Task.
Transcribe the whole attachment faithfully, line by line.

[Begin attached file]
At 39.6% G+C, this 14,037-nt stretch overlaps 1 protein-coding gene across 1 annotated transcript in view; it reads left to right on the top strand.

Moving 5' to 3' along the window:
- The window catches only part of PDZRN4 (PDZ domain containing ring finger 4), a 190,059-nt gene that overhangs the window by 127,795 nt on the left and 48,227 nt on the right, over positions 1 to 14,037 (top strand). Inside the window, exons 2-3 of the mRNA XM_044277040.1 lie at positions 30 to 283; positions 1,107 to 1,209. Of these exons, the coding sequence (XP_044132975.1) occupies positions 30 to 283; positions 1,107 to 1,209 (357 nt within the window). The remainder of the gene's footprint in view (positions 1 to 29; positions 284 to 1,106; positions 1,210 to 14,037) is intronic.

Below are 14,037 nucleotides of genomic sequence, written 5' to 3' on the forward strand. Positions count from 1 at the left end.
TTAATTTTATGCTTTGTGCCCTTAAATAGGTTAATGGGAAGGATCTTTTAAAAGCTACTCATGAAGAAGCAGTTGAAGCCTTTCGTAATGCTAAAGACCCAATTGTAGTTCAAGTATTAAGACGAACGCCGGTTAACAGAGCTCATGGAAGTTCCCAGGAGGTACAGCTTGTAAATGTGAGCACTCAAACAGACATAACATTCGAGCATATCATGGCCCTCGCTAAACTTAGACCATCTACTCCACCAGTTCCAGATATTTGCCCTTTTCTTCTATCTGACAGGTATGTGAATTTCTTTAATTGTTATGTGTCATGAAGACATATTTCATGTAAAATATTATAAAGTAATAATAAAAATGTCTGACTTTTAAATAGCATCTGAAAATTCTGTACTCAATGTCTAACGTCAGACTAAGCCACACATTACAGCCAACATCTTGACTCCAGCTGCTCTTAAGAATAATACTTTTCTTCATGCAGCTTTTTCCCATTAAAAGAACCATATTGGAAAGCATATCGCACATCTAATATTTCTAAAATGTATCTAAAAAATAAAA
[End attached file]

At 39.6% G+C, this 14,037-nt stretch overlaps 1 protein-coding gene across 1 annotated transcript in view; it reads left to right on the top strand.

Moving 5' to 3' along the window:
- The window catches only part of PDZRN4 (PDZ domain containing ring finger 4), a 190,059-nt gene that overhangs the window by 127,795 nt on the left and 48,227 nt on the right, over positions 1 to 14,037 (top strand). Inside the window, exons 2-3 of the mRNA XM_044277040.1 lie at positions 30 to 283; positions 1,107 to 1,209. Of these exons, the coding sequence (XP_044132975.1) occupies positions 30 to 283; positions 1,107 to 1,209 (357 nt within the window). The remainder of the gene's footprint in view (positions 1 to 29; positions 284 to 1,106; positions 1,210 to 14,037) is intronic.

Below are 14,037 nucleotides of genomic sequence, written 5' to 3' on the forward strand. Positions count from 1 at the left end.
TTAATTTTATGCTTTGTGCCCTTAAATAGGTTAATGGGAAGGATCTTTTAAAAGCTACTCATGAAGAAGCAGTTGAAGCCTTTCGTAATGCTAAAGACCCAATTGTAGTTCAAGTATTAAGACGAACGCCGGTTAACAGAGCTCATGGAAGTTCCCAGGAGGTACAGCTTGTAAATGTGAGCACTCAAACAGACATAACATTCGAGCATATCATGGCCCTCGCTAAACTTAGACCATCTACTCCACCAGTTCCAGATATTTGCCCTTTTCTTCTATCTGACAGGTATGTGAATTTCTTTAATTGTTATGTGTCATGAAGACATATTTCATGTAAAATATTATAAAGTAATAATAAAAATGTCTGACTTTTAAATAGCATCTGAAAATTCTGTACTCAATGTCTAACGTCAGACTAAGCCACACATTACAGCCAACATCTTGACTCCAGCTGCTCTTAAGAATAATACTTTTCTTCATGCAGCTTTTTCCCATTAAAAGAACCATATTGGAAAGCATATCGCACATCTAATATTTCTAAAATGTATCTAAAAAATAAAA